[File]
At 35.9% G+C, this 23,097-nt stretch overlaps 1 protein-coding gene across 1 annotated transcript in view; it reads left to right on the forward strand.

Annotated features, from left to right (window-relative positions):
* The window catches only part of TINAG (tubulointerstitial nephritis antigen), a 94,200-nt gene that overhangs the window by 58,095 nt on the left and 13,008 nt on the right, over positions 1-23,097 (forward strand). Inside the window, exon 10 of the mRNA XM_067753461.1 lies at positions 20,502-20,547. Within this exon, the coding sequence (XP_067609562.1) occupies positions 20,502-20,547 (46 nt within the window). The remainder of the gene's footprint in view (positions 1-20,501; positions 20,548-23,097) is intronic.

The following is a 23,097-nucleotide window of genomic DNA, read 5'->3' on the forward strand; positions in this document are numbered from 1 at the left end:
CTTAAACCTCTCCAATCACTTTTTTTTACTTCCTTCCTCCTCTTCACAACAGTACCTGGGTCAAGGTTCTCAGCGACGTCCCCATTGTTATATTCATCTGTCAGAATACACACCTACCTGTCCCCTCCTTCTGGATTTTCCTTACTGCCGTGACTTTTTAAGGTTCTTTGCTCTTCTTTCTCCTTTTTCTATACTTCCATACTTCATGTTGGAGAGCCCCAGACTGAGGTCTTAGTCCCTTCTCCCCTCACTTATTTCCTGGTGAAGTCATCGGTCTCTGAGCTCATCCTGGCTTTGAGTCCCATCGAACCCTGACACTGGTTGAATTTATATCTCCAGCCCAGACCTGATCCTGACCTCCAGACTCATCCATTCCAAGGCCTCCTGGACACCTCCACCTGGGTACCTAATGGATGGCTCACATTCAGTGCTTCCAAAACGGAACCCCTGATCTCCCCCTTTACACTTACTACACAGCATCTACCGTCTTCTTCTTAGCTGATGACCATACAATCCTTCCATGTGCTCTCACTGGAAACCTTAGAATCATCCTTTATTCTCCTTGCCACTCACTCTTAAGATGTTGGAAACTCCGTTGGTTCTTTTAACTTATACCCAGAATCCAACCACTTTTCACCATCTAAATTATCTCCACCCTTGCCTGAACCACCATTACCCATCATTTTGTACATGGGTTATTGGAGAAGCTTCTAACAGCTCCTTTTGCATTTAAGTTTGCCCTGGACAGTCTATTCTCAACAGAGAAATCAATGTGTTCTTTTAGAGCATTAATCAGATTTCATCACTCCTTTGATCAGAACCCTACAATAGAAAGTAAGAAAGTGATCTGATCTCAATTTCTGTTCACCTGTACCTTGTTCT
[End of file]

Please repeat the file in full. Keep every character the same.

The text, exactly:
At 35.9% G+C, this 23,097-nt stretch overlaps 1 protein-coding gene across 1 annotated transcript in view; it reads left to right on the forward strand.

Annotated features, from left to right (window-relative positions):
* The window catches only part of TINAG (tubulointerstitial nephritis antigen), a 94,200-nt gene that overhangs the window by 58,095 nt on the left and 13,008 nt on the right, over positions 1-23,097 (forward strand). Inside the window, exon 10 of the mRNA XM_067753461.1 lies at positions 20,502-20,547. Within this exon, the coding sequence (XP_067609562.1) occupies positions 20,502-20,547 (46 nt within the window). The remainder of the gene's footprint in view (positions 1-20,501; positions 20,548-23,097) is intronic.

The following is a 23,097-nucleotide window of genomic DNA, read 5'->3' on the forward strand; positions in this document are numbered from 1 at the left end:
CTTAAACCTCTCCAATCACTTTTTTTTACTTCCTTCCTCCTCTTCACAACAGTACCTGGGTCAAGGTTCTCAGCGACGTCCCCATTGTTATATTCATCTGTCAGAATACACACCTACCTGTCCCCTCCTTCTGGATTTTCCTTACTGCCGTGACTTTTTAAGGTTCTTTGCTCTTCTTTCTCCTTTTTCTATACTTCCATACTTCATGTTGGAGAGCCCCAGACTGAGGTCTTAGTCCCTTCTCCCCTCACTTATTTCCTGGTGAAGTCATCGGTCTCTGAGCTCATCCTGGCTTTGAGTCCCATCGAACCCTGACACTGGTTGAATTTATATCTCCAGCCCAGACCTGATCCTGACCTCCAGACTCATCCATTCCAAGGCCTCCTGGACACCTCCACCTGGGTACCTAATGGATGGCTCACATTCAGTGCTTCCAAAACGGAACCCCTGATCTCCCCCTTTACACTTACTACACAGCATCTACCGTCTTCTTCTTAGCTGATGACCATACAATCCTTCCATGTGCTCTCACTGGAAACCTTAGAATCATCCTTTATTCTCCTTGCCACTCACTCTTAAGATGTTGGAAACTCCGTTGGTTCTTTTAACTTATACCCAGAATCCAACCACTTTTCACCATCTAAATTATCTCCACCCTTGCCTGAACCACCATTACCCATCATTTTGTACATGGGTTATTGGAGAAGCTTCTAACAGCTCCTTTTGCATTTAAGTTTGCCCTGGACAGTCTATTCTCAACAGAGAAATCAATGTGTTCTTTTAGAGCATTAATCAGATTTCATCACTCCTTTGATCAGAACCCTACAATAGAAAGTAAGAAAGTGATCTGATCTCAATTTCTGTTCACCTGTACCTTGTTCT